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Suppose we have a class A and class B and C inherit from it. Then we create an array of references to A's, and fill it with B's and C's. Now we decided that we want to eliminate all the C's. Is there a way to check what type each field of the array really holds without doing something redundant like a returnType() function?

Edit: fixed "array of A's" to "array of references to A's".

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5 Answers 5

up vote 14 down vote accepted

You can't create an array of As and fill it with Bs and Cs - they will be sliced down to
As. You can create a n array of pointers to A , wich you can populate with pointers to B and pointers to C.

To check the type of something in this situation - use dynamic cast:

    // create B or C randomly
    A * a = rand() % 2 ? new B : new C;

    if ( dynamic_cast <B *> ( a ) ) {
        // it's a B 
    else {
        // it isn't (must be C in this case)
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This is what I meant... Pointers to A's. Fixed question. – Epsilon Vector Apr 16 '09 at 15:08
Sorry, but that's just not true, I often use a vector/array of As to hold Bs and Cs, you just have to do weird stuff with the address operator for A and its merry children. It's a lot of work. – Ed Woodcock Apr 16 '09 at 15:08
However, the rest of the answer is perfectly valid (wasn't enough space to talk about that). +1 – Ed Woodcock Apr 16 '09 at 15:10
@Ed - post some code that explains how you do that on an answer. – anon Apr 16 '09 at 15:10
I think it worth adding that depending on the hierarchy structure and how many times this call is used, 'dynamic_cast' is potentially slower than using say a virtual function: "virtual bool isC();" – Richard Corden Apr 16 '09 at 16:24

Ideally, you want to figure out what functionality it is that makes you not want the Cs in there. Then add a virtual function that exposes that property. This way when you add class D that also has that same unwanted property, things will continue to behave correctly.

class A
    virtual bool IsFrobbable() { return true; }

class B : public A

class C : public A
    virtual bool IsFrobbable() { return false; }

int main()
     vector<A *> vA;
     vA.push_back(new A());
     vA.push_back(new B());
     vA.push_back(new C());

     vA.erase(remove_if(vA.begin(), vA.end(), not1(mem_fun(&A::IsFrobbable))));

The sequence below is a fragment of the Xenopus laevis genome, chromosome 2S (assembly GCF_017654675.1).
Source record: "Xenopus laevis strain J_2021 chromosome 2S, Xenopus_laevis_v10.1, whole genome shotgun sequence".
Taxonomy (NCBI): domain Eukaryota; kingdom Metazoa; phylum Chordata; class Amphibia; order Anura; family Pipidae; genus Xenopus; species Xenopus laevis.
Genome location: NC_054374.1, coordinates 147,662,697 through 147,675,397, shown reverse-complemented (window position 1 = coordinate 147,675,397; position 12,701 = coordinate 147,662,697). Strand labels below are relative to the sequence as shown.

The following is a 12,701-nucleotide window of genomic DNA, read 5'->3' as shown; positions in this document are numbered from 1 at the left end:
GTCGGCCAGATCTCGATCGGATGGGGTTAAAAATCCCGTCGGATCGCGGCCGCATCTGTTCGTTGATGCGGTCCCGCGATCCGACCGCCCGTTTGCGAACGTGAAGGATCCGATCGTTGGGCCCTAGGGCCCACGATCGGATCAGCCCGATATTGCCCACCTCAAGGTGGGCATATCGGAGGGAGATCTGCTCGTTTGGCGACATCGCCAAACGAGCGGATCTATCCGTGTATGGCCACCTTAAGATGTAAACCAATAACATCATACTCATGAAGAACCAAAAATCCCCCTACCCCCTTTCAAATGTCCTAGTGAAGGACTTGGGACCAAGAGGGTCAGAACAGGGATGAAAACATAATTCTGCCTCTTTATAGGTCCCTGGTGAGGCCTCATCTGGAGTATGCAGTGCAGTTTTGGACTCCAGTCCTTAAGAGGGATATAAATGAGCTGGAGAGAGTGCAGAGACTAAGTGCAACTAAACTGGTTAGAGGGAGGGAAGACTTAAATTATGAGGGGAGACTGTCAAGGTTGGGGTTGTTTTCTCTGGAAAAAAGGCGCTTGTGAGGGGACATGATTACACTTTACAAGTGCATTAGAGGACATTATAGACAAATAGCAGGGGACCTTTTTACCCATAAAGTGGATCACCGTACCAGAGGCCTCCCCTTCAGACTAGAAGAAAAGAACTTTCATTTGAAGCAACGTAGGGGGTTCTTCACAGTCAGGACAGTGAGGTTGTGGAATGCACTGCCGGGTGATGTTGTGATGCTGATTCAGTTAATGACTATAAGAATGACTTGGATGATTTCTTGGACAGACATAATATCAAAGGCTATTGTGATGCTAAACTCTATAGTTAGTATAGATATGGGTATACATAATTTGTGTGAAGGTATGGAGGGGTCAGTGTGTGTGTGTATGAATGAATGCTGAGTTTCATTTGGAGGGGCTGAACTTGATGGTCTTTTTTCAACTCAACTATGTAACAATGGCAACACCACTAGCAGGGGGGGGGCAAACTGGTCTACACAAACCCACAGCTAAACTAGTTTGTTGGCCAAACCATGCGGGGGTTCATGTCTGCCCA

// Now go ahead and frob everything that's left
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Thanks but in this case it's not something that can be expressed with an attribute (it's different behavioral rules). – Epsilon Vector Apr 16 '09 at 15:22
Without seeing the actual code, I'd highly doubt that there isn't some distinguishing property relating to the fact that you don't want Cs in the array. (Even if that property is just IsC()). It's going to be faster, clearer, and more maintainable as the heirarchy grows than trying a dynamic_cast. – Eclipse Apr 16 '09 at 15:35
Well what I'm doing is implementing a chess game. An 8x8 array of pointers to game pieces contains game pieces. Only rooks, the king, and pawns are distinguishable by the data fields, the rest of the difference is in the moving rules. – Epsilon Vector Apr 16 '09 at 15:53
Supplement: not that in a chess game you would need to suddenly kill off all pieces of a certain type, this is just a question that popped up in my head when I was coding. – Epsilon Vector Apr 16 '09 at 15:56

You won't be able to store B's in it. The compiler will moan.

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Unfortunately, the compiler will not moan -- it will just "slice" the B objects down to A objects. (Google "c++ object slicing".) – j_random_hacker Apr 16 '09 at 15:25
No no: the compiler will moan, because B is not derived from A (see the original question). – Dimitri C. May 14 '09 at 14:39

This will only work if the array of A's is actually an array of pointers to A, otherwise you'll get slicing problems.

As for the problem at hand, you're better off giving A a virtual function getClassName, and ovverriding it appropriately in subclasses, then using the result to provide the behaviour you want.

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It's not possible to create an array of references in C++.

It is possible to create an array of pointers to A, however. In that case, provided A declares at least 1 virtual function, you could use C++'s run-time type inference (RTTI) mechanism to do what you want to do:

A* arr[10];


for (int i = 0; i < 10; ++i) {
    if (dynamic_cast<C*>(arr[i])) {
        arr[i] = 0;   // You can't really "remove" things from an array...

However, this is not the most maintainable approach -- any time you need to distinguish a C from an A, you'll need to use this if test, and if you wind up deriving more classes from A and you also need to treat them differently, you'll need to update every place in your code where you are performing this "type testing." As your codebase gets bigger, it quickly gets easy to miss places.

Generally, it's much more maintainable to use a virtual function that is overridden in each class as necessary. In this particular case, establish what are the general criteria shared by all A-derived class objects that should be removed from the array -- let's say that an object should be removed if it is blargable -- and then write a virtual function bool isBlargable(), and test that instead.

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